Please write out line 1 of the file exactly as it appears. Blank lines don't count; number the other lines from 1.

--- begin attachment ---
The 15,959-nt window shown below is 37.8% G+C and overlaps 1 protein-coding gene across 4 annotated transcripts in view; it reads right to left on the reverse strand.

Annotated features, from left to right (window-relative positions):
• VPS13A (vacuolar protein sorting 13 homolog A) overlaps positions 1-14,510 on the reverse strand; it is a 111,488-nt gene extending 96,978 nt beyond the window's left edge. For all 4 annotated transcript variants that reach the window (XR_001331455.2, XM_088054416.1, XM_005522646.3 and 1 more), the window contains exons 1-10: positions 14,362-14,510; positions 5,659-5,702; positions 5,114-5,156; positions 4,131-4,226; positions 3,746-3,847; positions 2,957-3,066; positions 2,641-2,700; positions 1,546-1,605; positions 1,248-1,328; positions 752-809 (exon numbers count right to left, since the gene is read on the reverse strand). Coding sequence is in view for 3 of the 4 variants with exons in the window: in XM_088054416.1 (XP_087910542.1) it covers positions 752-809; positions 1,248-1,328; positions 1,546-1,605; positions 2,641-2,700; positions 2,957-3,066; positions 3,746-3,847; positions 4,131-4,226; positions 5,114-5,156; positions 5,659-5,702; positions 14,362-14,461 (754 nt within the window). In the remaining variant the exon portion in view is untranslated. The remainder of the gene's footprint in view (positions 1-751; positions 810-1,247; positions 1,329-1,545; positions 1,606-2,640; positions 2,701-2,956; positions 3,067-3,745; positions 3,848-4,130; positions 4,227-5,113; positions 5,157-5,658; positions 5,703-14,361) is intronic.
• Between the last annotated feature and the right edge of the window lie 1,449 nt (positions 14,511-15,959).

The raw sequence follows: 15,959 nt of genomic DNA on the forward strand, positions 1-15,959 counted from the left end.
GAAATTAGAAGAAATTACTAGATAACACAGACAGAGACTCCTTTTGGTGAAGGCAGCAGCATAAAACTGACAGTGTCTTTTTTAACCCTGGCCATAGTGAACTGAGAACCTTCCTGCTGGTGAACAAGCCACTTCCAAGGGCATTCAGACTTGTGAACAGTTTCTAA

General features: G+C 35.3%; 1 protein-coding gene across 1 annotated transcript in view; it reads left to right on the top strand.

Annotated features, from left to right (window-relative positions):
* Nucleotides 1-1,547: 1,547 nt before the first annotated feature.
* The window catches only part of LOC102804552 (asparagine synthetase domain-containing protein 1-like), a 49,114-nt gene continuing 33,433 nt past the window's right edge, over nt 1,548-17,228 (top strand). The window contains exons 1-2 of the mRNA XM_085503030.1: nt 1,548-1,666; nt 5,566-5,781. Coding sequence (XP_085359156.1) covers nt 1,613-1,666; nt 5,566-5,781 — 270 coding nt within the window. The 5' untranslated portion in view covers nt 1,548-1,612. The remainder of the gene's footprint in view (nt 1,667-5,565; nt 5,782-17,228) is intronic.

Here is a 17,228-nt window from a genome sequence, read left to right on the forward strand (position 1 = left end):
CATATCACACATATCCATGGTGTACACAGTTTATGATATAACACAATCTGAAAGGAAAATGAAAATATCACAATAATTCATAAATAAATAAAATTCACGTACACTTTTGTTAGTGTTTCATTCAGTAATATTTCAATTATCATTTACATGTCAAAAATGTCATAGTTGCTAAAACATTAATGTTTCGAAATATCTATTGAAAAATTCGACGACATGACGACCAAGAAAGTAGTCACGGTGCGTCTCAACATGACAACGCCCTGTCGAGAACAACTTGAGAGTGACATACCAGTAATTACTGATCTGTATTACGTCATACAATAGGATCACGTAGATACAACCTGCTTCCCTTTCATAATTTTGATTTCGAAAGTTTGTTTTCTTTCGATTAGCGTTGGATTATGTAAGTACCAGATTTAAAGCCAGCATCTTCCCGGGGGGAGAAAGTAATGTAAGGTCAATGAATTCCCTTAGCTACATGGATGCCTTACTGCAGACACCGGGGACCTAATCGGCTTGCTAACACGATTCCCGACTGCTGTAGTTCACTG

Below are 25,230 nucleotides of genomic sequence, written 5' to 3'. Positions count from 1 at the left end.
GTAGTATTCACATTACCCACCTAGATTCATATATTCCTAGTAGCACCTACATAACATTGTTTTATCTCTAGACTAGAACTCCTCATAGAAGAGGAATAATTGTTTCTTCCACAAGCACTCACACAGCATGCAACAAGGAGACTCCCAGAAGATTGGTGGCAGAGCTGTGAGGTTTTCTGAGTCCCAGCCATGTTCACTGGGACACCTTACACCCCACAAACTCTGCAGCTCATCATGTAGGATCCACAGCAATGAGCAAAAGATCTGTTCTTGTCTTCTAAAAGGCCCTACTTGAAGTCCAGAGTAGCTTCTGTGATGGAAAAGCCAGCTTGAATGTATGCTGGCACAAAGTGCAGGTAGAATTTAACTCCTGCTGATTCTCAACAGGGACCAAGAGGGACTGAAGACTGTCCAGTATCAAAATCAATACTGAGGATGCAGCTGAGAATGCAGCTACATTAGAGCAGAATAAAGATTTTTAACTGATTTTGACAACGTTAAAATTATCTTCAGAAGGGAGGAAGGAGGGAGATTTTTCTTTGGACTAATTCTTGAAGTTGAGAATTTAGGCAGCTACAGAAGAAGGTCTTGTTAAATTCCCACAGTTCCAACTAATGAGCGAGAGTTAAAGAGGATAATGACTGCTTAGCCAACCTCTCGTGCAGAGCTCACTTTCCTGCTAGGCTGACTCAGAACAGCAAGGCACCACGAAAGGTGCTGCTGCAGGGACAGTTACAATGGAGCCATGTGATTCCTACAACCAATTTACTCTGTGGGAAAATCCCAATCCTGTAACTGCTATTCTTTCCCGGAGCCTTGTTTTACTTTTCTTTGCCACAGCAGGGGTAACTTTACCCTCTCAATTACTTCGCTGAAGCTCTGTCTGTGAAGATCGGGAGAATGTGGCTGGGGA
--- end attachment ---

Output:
The 15,959-nt window shown below is 37.8% G+C and overlaps 1 protein-coding gene across 4 annotated transcripts in view; it reads right to left on the reverse strand.